TED Conversations

Cale Sears

Curator, TEDxCoMo


This conversation is closed.

Why aren't kids (+ young adults) given more credit?

Young people are full of ideas, plain and simple. I feel like many times someone with a great idea is cast aside because of their age, they just get pushed into this category of "child" with the stereotype that they're unknowledgeable and naive. Sometimes we need a little of that childlike belief that our problems CAN be solved. At the very least it makes the world seem a bit brighter.

So what can a young person do to have their ideas or solutions to problems taken more seriously?

What are some ways they could get creative?


Showing single comment thread. View the full conversation.

  • Dec 21 2011: @ David
    I agree with you. We are seeing a very dramatic gap in not only wealth, but intellect.

    But this isn't due to some corruption or anything of the sort of our economy. It has to do with the fact that the USA is undergoing a process of mechanization not seen in over a century. Our manufacturing is currently expanding quite remarkably, and yet its not hiring. Why? Because machines can do the work.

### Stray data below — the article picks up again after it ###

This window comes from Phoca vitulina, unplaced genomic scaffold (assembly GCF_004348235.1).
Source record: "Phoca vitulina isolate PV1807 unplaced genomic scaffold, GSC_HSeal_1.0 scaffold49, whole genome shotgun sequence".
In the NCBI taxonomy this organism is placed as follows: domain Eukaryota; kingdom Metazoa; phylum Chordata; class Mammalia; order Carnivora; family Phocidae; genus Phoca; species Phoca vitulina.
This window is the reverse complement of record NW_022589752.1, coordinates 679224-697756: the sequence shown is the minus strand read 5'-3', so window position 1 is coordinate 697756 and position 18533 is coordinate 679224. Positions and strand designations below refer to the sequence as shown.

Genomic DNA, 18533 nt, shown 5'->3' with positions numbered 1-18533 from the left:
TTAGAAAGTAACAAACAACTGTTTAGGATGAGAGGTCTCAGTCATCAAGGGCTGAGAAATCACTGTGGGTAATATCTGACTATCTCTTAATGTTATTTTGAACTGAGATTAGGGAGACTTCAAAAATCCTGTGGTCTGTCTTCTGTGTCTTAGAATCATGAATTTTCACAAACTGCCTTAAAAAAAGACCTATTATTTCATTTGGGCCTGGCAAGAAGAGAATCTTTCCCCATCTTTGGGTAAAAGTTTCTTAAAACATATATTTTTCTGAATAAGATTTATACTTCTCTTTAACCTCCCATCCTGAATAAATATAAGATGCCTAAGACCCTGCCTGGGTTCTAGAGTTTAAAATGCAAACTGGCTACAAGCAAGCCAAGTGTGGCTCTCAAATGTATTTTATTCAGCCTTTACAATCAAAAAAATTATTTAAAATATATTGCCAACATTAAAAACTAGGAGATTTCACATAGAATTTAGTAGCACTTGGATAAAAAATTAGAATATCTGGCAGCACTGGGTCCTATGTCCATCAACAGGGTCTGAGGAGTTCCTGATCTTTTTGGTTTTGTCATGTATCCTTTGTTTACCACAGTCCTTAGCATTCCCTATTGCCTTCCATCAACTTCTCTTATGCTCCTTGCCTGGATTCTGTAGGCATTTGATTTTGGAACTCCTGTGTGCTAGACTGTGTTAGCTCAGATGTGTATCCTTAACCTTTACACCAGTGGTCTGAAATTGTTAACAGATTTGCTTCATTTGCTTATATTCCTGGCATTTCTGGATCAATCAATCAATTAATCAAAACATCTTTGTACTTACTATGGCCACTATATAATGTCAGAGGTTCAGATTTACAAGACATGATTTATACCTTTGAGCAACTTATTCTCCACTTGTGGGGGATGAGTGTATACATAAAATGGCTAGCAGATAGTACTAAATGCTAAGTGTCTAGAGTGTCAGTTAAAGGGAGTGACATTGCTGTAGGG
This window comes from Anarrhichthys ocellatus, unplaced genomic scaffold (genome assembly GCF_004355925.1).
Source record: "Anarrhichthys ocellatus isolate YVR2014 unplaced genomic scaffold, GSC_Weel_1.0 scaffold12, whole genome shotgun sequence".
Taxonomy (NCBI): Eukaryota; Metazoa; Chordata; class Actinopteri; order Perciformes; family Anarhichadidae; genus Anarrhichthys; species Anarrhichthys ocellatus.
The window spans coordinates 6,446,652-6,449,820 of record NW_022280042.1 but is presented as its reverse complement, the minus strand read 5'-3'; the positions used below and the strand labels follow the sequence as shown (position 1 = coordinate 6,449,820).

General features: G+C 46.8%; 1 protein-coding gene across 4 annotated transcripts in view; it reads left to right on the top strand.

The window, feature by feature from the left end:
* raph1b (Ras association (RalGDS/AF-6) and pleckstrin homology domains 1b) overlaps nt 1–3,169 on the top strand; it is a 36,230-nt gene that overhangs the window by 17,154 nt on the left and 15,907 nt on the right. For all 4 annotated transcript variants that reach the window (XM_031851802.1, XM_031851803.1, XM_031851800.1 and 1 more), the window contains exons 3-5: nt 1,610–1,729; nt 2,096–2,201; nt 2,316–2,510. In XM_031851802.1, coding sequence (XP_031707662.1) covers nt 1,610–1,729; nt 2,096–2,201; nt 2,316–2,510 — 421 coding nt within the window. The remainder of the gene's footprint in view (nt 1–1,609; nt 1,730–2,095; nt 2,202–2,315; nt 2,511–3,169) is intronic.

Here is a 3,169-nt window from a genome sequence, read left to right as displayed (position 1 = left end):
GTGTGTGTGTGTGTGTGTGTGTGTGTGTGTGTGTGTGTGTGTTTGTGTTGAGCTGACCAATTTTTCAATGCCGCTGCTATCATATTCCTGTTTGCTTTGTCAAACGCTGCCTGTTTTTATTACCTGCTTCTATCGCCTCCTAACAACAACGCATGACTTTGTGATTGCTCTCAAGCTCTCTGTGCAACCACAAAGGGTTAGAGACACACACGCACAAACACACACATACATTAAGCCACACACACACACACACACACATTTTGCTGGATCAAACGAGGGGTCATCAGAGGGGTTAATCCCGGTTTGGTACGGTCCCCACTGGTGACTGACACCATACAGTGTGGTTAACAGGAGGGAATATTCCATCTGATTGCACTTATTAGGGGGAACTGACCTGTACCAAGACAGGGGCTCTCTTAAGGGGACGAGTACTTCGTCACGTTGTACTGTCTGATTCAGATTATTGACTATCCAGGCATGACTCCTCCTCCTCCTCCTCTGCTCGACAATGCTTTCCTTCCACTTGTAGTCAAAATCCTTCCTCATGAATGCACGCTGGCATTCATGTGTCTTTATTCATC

Go to a home depot or a Ralphs and you'll see cashiers replaced by machines. Everything is now done by machines

    This means that the only people who will be able to succeed in the future, are those who can do jobs that machines can't. These are lawyers, doctors, businessmen. These people will and have seen their incomes expand quite tremendously.

    The reason for the divide is simple. One half of the US is getting college degrees, the other isn't. One half will make it in the future, and the other half will decay as their unemployment gets ever higher. Unemployment for those with college degrees is under 4%. For those without, over 15%.

    And I wouldn't say the quality of education is declining. Quite the contrary. Students are getting better and so are colleges.


    Of course, I know more than anything that grades do not translate to skill or ability. Not even close. This is why the Ivy league no longer uses this as the main deciding factor. Because they know that good scores does not translate into a good/skilled person. Its why quite often you'll see a 2300 student getting rejected from Stanford, while a 2000 SAT who started their own business, get in.

    The older generation had to do nothing of what my generation has to. They did not have to start businesses or non-profit organizations in order to get into a good college. No, all they had to do was score moderately well on the SAT.

    Even my Mom and Dad admit that they just screwed off in high school.

    Now if you want to go to college, you sure as hell can't screw off.

Showing single comment thread. View the full conversation.